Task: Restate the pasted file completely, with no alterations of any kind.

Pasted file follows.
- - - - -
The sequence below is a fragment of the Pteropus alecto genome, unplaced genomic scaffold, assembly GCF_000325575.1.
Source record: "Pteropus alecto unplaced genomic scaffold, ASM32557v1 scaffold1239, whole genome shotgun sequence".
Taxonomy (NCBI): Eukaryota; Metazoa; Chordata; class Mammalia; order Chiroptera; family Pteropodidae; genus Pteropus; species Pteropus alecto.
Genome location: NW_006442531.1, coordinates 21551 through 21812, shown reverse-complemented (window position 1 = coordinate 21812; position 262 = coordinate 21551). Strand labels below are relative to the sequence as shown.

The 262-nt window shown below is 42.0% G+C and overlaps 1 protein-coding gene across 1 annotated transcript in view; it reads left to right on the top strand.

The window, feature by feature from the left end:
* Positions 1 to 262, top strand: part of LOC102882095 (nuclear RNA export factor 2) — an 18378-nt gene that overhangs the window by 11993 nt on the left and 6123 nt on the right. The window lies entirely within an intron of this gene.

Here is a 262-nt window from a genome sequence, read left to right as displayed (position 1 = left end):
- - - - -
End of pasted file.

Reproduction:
The sequence below is a fragment of the Pteropus alecto genome, unplaced genomic scaffold, assembly GCF_000325575.1.
Source record: "Pteropus alecto unplaced genomic scaffold, ASM32557v1 scaffold1239, whole genome shotgun sequence".
Taxonomy (NCBI): Eukaryota; Metazoa; Chordata; class Mammalia; order Chiroptera; family Pteropodidae; genus Pteropus; species Pteropus alecto.
Genome location: NW_006442531.1, coordinates 21551 through 21812, shown reverse-complemented (window position 1 = coordinate 21812; position 262 = coordinate 21551). Strand labels below are relative to the sequence as shown.

The 262-nt window shown below is 42.0% G+C and overlaps 1 protein-coding gene across 1 annotated transcript in view; it reads left to right on the top strand.

The window, feature by feature from the left end:
* Positions 1 to 262, top strand: part of LOC102882095 (nuclear RNA export factor 2) — an 18378-nt gene that overhangs the window by 11993 nt on the left and 6123 nt on the right. The window lies entirely within an intron of this gene.

Here is a 262-nt window from a genome sequence, read left to right as displayed (position 1 = left end):